Looking for advice on datacenter electrical/generator

Timo Janhunen timo at aci.on.ca
Sat Apr 5 01:41:53 UTC 2003

At 04:04 PM 04/04/2003 -0800, Bill Woodcock wrote:

>       On Fri, 4 Apr 2003, Matthew Kaufman wrote:
>     > natural gas has been off for multiple days in a row twice.
>     > So for the last datacenter I built, I went with diesel.
>I'm not following your logic...  How does the fact that natural gas is
>_usually_ available on-tap, and diesel _never_ is make diesel preferable?
>                                 -Bill

Natural gas as generator fuel is generally not a good idea for a few reasons:

- Natural gas is volatile, hence not a good option in earthquake prone 
areas - earthquake + natural gas line = big smelly leak - big smelly leak + 
spark = big fire
- Diesel is fairly stable, and won't go up with quite so large a bang in a 
fire, not to mention it can only be ignited under extreme temperature and 
- The gas gets cut off immediately in any fire situation, usually affecting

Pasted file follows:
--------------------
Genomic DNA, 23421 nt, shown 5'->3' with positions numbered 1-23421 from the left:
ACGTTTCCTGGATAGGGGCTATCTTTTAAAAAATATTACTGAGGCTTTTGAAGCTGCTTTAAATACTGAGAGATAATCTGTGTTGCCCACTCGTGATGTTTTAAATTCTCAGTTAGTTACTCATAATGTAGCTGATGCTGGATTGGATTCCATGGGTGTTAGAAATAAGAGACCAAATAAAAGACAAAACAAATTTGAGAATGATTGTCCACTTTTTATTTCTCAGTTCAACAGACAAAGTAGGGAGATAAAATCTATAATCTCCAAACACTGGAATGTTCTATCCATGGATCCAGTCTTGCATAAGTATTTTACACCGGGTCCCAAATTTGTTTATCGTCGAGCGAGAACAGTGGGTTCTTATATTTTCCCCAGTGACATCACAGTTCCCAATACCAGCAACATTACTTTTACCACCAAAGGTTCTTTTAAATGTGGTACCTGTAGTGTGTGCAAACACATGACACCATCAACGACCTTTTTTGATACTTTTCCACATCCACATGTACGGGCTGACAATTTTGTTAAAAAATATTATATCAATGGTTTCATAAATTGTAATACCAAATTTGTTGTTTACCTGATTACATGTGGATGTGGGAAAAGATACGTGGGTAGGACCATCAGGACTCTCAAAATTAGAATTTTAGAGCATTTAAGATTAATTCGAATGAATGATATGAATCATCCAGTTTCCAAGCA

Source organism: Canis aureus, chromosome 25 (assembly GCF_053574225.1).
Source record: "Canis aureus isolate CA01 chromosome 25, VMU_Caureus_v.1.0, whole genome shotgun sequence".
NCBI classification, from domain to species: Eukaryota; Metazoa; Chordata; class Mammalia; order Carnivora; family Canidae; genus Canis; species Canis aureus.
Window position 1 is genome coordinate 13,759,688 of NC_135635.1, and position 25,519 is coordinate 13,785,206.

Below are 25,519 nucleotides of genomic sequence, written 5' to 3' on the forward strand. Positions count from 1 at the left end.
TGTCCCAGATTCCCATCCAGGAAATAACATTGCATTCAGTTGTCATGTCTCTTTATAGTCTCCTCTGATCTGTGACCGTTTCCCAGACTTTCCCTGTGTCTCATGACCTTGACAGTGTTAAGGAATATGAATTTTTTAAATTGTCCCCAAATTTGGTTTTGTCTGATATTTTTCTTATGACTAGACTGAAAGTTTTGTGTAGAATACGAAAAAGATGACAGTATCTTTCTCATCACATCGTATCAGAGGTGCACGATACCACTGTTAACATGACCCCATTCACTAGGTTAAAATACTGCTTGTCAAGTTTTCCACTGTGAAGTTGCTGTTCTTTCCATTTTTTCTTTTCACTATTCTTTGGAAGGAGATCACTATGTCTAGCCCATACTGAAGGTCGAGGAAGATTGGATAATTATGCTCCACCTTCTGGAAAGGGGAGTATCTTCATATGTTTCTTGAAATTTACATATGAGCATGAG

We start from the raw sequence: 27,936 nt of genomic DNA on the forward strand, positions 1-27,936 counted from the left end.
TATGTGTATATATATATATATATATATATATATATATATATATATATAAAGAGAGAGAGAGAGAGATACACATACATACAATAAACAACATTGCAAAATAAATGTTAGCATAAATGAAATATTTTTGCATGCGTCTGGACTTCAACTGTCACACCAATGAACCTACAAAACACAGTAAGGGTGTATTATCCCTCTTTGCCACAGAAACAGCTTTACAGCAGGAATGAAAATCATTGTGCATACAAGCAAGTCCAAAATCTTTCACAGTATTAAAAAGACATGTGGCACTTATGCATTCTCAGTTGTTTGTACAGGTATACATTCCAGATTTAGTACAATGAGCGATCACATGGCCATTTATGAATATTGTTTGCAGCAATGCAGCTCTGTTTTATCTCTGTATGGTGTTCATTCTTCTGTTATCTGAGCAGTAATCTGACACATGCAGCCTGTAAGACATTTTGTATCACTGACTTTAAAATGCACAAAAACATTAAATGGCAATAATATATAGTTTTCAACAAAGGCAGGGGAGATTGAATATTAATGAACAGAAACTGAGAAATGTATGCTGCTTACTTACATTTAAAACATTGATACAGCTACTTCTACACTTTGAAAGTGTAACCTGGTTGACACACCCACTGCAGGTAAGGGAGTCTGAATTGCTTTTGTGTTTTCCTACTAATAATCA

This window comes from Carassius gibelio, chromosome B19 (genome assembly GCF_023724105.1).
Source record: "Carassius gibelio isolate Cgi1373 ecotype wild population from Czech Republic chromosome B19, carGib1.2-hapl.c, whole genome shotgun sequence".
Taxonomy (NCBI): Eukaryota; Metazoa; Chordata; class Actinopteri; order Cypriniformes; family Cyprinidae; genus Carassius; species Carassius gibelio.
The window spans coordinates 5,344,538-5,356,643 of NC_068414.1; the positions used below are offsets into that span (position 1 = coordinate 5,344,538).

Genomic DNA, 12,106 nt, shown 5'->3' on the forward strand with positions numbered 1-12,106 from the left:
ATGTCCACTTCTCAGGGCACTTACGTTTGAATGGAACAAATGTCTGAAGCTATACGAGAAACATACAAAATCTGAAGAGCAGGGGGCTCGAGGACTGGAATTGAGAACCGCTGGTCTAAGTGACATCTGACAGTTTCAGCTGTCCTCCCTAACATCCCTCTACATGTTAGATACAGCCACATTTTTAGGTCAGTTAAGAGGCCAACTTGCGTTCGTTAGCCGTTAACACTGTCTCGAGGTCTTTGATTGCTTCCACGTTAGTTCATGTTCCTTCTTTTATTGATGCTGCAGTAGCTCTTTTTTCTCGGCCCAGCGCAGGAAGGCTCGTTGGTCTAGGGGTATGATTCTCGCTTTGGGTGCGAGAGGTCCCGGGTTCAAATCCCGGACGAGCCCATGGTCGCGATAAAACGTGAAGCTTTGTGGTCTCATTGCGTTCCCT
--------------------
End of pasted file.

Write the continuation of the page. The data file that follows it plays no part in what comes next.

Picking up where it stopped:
a few city blocks at a time
- Diesel is readily available, and can be delivered by any Joe Citizen 
during a disaster to the generator site, since it doesn't require much in 
the way of special containers

Diesel generators come in both turbocharged and naturally aspirated models, 
which can easily be serviced by any competent diesel mechanic. Genset 
diesels are not any different than diesels in a passenger vehicle, tractor, 
or transport truck. In fact, diesels in gensets are engineered to work 
under much higher load conditions than vehicles, since they run constantly 
at a higher RPM under load

Last, but not least: if you can't get diesel fuel from anywhere to run it, 
buy a few gallons of vegetable oil from the local supermarket and pour it 
in the tank. It'll work just as well.


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